Men who are homeless have a life expectancy of only 42-52 years and their mortality rate is 3 to 4 times than the national average. People who are homeless account for approximately 0.2 per cent of the population of Toronto. Reports have stated that between 50 to 57 per cent of that population has a serious and diagnosable mental illness with 80 percent of whom go untreated.

In his practice, Dr. Dosani says that people who are homeless are very amenable to care but a lot of them have trust issue: Some wonder if physicians are going to be there when they “screw up” or will they be there on their last days. Rather than focus on patient-centered care, Dr. Dosani and his team focus on what he calls “relationship-centered care.” Developing a relationship will ensure some continuity of care, he says. Moreover, as many do not have any residence, the study’s findings suggest bringing palliative care to the “streets”.

“Every person in this city deserve high-quality palliative care—90 percent want to die at home and people who are homeless want the same thing. The streets are their home. Through PEACH, we are trying to meet them where they are at. Meeting them in shelters or finding them through inner-city health officials.”

Researchers suggest that interventions that may work for this population could be applied to other people of all kinds as palliative care services in Canada are severally underdeveloped. As it stands, in Canada, only 16 to 30 percent of the general population receive palliative care.

“In our paper, we’ve chosen to focus on the homeless population who are among some of the most vulnerable in our society. In reality, however, there are so many others affected by various social determinants of health who lack access to quality palliative care,” says Dr. Henry. “We need to be looking at how to change palliative care.”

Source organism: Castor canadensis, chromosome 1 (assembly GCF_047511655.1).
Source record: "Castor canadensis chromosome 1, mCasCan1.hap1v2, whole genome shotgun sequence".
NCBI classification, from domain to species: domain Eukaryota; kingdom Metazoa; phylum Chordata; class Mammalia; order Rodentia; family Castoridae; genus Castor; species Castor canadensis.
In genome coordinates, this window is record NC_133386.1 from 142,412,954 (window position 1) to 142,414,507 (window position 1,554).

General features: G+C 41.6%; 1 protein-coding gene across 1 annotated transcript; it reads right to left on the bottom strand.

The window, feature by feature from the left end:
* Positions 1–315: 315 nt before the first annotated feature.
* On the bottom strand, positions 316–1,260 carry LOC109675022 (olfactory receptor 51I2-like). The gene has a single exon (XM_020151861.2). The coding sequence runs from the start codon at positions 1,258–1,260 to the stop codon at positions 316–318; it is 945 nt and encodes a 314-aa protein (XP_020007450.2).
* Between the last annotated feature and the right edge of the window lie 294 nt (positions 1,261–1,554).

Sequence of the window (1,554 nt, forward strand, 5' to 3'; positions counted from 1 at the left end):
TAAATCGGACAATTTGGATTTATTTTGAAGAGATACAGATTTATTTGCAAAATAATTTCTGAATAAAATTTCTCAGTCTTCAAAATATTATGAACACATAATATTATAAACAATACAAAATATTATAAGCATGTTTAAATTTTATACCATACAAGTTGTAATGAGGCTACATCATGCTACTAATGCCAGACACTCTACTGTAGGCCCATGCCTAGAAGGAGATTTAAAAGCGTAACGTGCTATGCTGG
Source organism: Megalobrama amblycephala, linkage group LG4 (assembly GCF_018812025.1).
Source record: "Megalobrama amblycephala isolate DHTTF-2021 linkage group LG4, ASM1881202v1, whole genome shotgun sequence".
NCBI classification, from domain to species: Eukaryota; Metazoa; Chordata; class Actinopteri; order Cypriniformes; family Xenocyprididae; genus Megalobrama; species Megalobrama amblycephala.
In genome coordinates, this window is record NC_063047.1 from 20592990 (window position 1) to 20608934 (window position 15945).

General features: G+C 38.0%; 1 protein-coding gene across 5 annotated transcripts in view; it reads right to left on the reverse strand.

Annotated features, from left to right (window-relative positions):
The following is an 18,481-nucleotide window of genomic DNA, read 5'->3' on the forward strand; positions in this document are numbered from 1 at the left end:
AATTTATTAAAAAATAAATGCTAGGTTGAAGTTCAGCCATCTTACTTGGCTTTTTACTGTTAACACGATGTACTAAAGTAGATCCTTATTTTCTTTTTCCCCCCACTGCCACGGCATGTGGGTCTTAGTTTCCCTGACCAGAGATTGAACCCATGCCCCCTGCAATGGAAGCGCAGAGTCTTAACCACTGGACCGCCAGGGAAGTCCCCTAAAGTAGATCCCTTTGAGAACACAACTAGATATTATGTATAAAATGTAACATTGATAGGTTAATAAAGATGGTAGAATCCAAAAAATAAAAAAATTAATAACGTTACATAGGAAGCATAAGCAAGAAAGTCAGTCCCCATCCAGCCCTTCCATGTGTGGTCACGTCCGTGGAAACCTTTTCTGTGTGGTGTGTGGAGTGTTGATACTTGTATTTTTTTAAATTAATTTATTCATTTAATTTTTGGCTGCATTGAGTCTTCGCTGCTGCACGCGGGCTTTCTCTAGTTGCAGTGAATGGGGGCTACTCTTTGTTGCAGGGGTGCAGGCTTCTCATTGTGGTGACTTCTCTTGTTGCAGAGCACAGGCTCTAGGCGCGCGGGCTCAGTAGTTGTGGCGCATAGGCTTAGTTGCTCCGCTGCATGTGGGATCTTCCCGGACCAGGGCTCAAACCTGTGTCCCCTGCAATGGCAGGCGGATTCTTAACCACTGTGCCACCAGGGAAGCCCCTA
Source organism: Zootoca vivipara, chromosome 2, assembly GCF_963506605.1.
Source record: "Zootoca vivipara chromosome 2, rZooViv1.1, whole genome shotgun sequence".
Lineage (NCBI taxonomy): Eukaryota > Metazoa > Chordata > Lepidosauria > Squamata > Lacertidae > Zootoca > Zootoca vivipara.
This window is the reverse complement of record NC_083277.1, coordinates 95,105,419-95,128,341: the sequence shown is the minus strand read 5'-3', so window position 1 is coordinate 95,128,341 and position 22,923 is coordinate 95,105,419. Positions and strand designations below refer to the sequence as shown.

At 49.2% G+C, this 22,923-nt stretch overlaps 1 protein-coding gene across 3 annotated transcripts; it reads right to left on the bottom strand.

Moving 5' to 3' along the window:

Dr. Henry maintains that Canadians have come to see access to palliative care as one of privilege rather than a service available to all, and this inequity is most notable in the more vulnerable sectors of some communities.

“WHO called for all countries to consider palliative care as a public health problem more than a decade ago and we are lagging behind on this call to action,” says Dr. Henry. “We need to get away from the equation that health means health care only—that there is more to health care than hospitals and medical systems.”

The researchers believe that through a forum such as public health, organized efforts can be directed towards the larger goal of keeping all members of society healthy, prevent illness and injury, and to diverge from premature death.

“The reality is, we should be doing more for people who are homeless. How about ending poverty? How about adjusting housing security? How about food policy? How about treatments towards determinant of health. Income is everything and it shapes determinants of health. Most of the great work coming from DFCM addressing these determinants of health all bodes well for the cases we receive. We might be able to upstream our advocacy work for intervention for better health, so fewer people are in the positions that they are in.”